It’s remarkable to me that this film resulted in two Oscar nominations, given the kind of pabulum that usually translates to success in the mainstream awards shows. Still, perhaps it just jelled with something in the era that was looking for works of art that expanded the mind and challenged one’s consciousness of how things are. In part I suspect the film’s success is to do with how fruitful and open the metaphorical and allegorical readings can be, given the film’s minimalism in terms of plot. Even at two-and-a-half hours, there’s very little to recount at that level: a man who is a schoolteacher in Tokyo (Eiji Okada, his character unnamed until the very end of the film) takes a few days’ off to go looking for rare insects out by the sea, but finds himself kidnapped by villagers who put him down a big hole in the sand dunes to help a woman living there alone (Kyoko Kishida, also unnamed). Her only activity seems to be digging out the sand that builds up every single day and which threatens her home and her life, an evidently Sisyphean task with no apparent end. For his part he goes through all the stages of dealing with his situation, eventually sort of settling into some rationalised existence.

Now, whether you want to see this as a metaphor for post-war Japanese society, or indeed for the human condition in some more vaguer sense, or for the exploitation of human resources under capital (there’s also a side-plot about the sand being used as cheap and illegal building materials in the outside world), or perhaps you can see the hole as being a sort of feminine lair, or about traditional folk wisdom versus the rigorous scientific approach of the man — all these readings seem to be in there. The film is filled with beautiful shimmering monochrome surfaces, capturing sand implacable in its movement, bodies moving with a sort of eroticism under the grains of sand, sweat and fear moving towards a calmer zen. It also seems to me to be something of a horror film, with the woman as a wraith-like figure, possibly supernatural, and again there are shots and suggestions that seem to support that too. In any case, it’s a masterful film that derives much of its power from its simple and charged set-up, so endlessly reconfigurable.


FILM REVIEW: Criterion Collection
Director Hiroshi Teshigahara 勅使河原宏; Writer Kobo Abe 安部公房 (based on his novel); Cinematographer Hiroshi Segawa 瀬川浩; Starring Eiji Okada 岡田英次, Kyoko Kishida 岸田今日子; Length 147 minutes.

Seen at National Library, Wellington, Wednesday 26 May 1999 (and most recently on DVD at home, Wellington, Thursday 28 January 2021).

Criterion Sunday 350: Sedotta e abbandonata (Seduced and Abandoned, 1964)

After his earlier Divorce Italian Style (1961), Pietro Germi has another knockabout satirical comedy about Italian customs — or, rather, that should be specifically Sicilian codes of honour. Stefania Sandrelli once again plays a beautiful teenage girl, Agnese, being chased by a man, Peppino (Aldo Puglisi, playing the fiancé of her older sister), though this time once he’s had his way — and made her pregnant — he tries to abandon her, which occasions all the ensuing humour. Naturally there’s plenty of dark material too, given that his repeatedly stated reasons for not wanting to marry her are that she’s “a tramp” (even though it’s his actions which occasioned his own low estimation of her), but there’s no stopping the Agnese’s father, the family’s patriarch (Saro Urzì), from trying to save his family’s honour. This involves local law enforcement, judges, violence, loud arguments staged for the benefit of the gossiping public, and other machinations to ensure that she is supported and the rest of his daughters can be married off too. Sandrelli for her part is largely a meek and unsmiling woman at the edge of the frame, imagined in various ways by the men around her, with little of her own agency, because this is a film about the very macho traditions of the community. The police chief himself is given to covering up the island of Sicily with his hand, so sick is he of thinking about it. There’s lots of boisterous humour, but also a fair streak of bullying and misogyny exposed thereby, that makes this a very Italian film, I think.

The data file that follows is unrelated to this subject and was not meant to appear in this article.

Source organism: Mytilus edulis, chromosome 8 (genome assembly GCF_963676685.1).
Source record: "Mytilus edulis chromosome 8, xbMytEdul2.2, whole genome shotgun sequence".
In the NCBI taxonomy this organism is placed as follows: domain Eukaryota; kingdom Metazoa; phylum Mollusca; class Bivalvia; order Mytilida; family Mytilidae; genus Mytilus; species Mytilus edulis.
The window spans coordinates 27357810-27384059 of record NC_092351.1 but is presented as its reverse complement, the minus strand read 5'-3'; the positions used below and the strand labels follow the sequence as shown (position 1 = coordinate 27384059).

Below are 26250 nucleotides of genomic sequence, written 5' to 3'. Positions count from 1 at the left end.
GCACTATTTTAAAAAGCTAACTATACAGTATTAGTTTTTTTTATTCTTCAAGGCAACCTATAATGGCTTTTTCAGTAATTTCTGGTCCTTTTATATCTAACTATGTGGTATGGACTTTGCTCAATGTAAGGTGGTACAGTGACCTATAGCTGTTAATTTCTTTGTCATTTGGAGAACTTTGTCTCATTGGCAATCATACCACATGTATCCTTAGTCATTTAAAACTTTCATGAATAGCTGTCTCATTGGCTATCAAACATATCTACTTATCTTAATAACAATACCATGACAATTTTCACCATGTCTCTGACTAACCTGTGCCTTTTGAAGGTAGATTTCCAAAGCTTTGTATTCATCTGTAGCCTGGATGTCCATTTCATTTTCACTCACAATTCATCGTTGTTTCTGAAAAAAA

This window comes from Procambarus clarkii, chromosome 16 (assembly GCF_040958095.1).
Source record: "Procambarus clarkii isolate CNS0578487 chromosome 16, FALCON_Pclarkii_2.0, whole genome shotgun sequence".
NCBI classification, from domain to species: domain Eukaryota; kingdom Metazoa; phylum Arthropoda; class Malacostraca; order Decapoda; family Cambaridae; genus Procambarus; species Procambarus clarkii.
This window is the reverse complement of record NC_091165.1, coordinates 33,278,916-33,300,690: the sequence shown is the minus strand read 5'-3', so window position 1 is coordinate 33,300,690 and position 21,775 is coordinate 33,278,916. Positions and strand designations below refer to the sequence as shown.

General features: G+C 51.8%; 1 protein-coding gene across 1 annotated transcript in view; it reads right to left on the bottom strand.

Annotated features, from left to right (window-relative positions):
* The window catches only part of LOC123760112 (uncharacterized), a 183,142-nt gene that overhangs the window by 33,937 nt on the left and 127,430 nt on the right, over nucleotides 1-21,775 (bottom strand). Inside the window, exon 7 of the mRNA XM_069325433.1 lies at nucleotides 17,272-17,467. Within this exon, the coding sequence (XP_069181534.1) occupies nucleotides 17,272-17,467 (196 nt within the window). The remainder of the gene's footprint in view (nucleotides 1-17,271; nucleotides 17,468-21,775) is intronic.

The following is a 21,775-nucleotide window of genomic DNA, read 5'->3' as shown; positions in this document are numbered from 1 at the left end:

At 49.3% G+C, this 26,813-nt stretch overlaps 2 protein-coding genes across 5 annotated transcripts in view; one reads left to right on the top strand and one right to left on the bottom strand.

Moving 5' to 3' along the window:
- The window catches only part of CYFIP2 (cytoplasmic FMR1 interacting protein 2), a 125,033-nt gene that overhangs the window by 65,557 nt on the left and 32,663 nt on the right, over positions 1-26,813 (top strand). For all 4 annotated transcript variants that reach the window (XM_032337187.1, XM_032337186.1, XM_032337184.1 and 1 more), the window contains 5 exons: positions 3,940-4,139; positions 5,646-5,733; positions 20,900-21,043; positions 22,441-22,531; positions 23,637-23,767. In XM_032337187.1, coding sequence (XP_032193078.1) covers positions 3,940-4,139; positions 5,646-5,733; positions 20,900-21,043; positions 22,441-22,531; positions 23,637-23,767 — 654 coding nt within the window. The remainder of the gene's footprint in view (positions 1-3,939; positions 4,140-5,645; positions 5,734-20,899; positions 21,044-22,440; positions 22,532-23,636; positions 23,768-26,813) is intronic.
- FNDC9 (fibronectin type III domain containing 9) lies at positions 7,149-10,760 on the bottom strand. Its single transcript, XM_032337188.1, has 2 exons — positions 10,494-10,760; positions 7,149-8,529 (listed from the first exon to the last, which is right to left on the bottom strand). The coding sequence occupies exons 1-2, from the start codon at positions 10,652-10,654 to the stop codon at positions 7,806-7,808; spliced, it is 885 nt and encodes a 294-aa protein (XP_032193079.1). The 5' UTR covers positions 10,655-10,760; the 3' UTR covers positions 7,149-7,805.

CRITERION EXTRAS:

  • There’s a 7-minute interview with Sandrelli from 2002 in which she discusses making the film and working with Germi, as well as a short extract of her screen test (which she provides some commentary for).
  • Alongside Sandrelli’s interview is a similar length one with Lando Buzzanca, who played her brother in the film.

FILM REVIEW: Criterion Collection
Director Pietro Germi; Writers Germi, Agenore Incrocci, Furio Scarpelli and Luciano Vincenzoni; Cinematographer Aiace Parolin; Starring Stefania Sandrelli, Saro Urzì, Aldo Puglisi, Lando Buzzanca; Length 117 minutes.

Seen at home (DVD), London, Monday 31 August 2020.

Criterion Sunday 298: 肉体の門 Nijukai no Mon (Gate of Flesh, 1964)